A question for the Government is how, if the system can on occasion produce good results, it seems to have fallen into disrepute.

If the abuses had been admitted and more readily dealt with, if the gaming had been tackled head on, if targets had been set more sparingly and carefully, could the regime have done more good with less damage?


Michael Blastland presents the first in a new series of Analysis on Monday 21 of September on BBC Radio 4 at 8.30pm. Or you can download the podcast here.



Print Sponsor


SEE ALSO
Further drop in NHS infections
10 Sep 09 |  Health
Target to halve MRSA cases is met
18 Sep 08 |  Health

RELATED BBC LINKS

RELATED INTERNET LINKS
The BBC is not responsible for the content of external internet sites


FEATURES, VIEWS, ANALYSIS
Has China's housing bubble burst?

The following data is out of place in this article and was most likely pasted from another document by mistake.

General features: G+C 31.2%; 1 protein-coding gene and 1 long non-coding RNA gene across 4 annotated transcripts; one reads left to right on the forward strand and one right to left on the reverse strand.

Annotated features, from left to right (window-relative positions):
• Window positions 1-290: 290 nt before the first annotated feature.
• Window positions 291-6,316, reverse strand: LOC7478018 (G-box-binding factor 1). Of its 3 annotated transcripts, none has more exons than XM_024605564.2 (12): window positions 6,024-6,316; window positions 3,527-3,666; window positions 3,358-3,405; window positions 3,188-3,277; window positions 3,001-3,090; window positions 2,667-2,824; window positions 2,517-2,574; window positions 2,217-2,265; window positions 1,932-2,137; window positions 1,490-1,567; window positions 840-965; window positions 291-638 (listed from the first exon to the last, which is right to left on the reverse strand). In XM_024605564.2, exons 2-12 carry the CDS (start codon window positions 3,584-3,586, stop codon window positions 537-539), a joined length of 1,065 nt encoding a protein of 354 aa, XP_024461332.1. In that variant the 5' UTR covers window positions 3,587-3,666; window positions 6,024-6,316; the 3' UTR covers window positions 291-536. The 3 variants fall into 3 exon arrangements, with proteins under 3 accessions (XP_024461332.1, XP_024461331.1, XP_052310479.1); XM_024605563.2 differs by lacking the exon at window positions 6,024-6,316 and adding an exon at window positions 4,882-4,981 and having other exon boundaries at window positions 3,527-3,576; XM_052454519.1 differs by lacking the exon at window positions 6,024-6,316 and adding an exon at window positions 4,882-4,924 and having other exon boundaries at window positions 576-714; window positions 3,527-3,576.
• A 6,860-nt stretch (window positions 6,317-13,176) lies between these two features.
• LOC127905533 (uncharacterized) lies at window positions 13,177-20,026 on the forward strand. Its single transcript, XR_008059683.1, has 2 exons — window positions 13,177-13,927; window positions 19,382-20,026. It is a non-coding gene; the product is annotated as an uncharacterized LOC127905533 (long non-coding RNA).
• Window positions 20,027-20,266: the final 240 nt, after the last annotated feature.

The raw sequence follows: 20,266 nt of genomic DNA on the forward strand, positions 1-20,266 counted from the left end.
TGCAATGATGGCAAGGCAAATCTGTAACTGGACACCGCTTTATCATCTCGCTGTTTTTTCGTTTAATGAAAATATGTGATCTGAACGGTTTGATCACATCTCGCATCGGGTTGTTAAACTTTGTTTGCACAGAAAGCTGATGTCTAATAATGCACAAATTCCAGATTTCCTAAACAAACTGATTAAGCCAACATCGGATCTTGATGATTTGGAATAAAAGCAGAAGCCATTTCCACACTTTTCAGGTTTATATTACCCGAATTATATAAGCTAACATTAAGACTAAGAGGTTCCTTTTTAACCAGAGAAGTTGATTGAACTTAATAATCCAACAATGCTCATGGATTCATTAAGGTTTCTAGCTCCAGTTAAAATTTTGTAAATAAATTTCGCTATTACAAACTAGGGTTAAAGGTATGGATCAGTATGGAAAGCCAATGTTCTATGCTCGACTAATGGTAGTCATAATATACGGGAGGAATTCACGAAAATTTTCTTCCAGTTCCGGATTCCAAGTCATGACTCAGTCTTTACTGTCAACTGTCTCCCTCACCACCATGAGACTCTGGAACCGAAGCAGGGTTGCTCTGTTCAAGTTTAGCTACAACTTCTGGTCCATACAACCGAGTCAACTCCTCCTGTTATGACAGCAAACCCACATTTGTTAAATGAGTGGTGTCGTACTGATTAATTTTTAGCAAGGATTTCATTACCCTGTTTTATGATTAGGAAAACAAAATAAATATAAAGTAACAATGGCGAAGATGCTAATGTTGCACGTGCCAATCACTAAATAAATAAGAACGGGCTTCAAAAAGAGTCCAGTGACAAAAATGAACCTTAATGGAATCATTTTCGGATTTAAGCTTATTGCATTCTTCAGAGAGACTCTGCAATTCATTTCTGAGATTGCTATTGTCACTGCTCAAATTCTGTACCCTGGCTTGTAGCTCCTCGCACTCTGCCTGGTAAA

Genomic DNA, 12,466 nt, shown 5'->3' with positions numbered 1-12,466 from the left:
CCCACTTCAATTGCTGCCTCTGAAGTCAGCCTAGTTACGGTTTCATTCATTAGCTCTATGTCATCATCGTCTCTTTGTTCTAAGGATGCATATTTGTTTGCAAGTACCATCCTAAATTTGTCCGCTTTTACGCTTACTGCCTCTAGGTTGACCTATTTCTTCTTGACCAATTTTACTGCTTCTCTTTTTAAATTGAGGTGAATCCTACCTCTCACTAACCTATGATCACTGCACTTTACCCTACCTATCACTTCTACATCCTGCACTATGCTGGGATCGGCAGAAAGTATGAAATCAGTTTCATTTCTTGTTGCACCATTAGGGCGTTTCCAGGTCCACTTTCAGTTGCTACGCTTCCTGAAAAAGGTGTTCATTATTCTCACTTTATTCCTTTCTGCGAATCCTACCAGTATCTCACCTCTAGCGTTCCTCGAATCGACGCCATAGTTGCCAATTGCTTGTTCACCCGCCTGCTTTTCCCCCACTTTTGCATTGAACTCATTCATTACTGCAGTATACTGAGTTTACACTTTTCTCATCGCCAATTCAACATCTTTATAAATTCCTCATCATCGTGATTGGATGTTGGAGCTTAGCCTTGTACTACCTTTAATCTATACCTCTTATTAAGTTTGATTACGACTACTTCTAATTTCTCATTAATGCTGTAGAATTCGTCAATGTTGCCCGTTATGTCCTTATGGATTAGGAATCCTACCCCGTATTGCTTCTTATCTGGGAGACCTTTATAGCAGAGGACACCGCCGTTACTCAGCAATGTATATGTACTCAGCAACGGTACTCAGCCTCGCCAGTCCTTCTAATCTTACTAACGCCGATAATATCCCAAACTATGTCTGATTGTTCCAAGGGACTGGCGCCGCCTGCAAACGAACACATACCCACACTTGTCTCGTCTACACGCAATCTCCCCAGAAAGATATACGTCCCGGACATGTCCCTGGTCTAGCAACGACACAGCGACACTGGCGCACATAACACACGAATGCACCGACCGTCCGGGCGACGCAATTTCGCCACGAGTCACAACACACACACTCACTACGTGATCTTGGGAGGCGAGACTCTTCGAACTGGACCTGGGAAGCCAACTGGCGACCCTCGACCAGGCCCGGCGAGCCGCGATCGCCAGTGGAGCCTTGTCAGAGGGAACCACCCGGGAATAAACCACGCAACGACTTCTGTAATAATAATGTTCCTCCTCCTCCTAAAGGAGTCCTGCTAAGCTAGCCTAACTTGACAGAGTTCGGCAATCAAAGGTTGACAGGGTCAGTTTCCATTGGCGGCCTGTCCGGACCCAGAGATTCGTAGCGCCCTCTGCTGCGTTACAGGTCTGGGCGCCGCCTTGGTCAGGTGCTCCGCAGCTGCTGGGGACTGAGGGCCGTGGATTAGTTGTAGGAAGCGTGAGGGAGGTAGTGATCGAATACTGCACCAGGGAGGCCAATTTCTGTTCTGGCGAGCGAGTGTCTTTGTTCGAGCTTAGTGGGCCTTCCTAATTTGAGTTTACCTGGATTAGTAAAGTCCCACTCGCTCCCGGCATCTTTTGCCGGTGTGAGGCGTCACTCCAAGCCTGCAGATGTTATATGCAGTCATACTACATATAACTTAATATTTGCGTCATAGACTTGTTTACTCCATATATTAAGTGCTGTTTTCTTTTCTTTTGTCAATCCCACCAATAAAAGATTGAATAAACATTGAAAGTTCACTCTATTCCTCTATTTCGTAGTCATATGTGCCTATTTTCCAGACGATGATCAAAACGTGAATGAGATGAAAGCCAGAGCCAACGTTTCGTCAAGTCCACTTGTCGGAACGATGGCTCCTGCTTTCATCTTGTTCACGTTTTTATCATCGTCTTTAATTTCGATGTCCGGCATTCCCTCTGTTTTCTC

How the world's oldest clove tree defied an empire
Why Royal Ballet principal Sergei Polunin quit

BBC iD

Sign in

BBC navigation

Copyright © 2018 BBC. The BBC is not responsible for the content of external sites. Read more.

This page is best viewed in an up-to-date web browser with style sheets (CSS) enabled. While you will be able to view the content of this page in your current browser, you will not be able to get the full visual experience. Please consider upgrading your browser software or enabling style sheets (CSS) if you are able to do so.

Americas Africa Europe Middle East South Asia Asia Pacific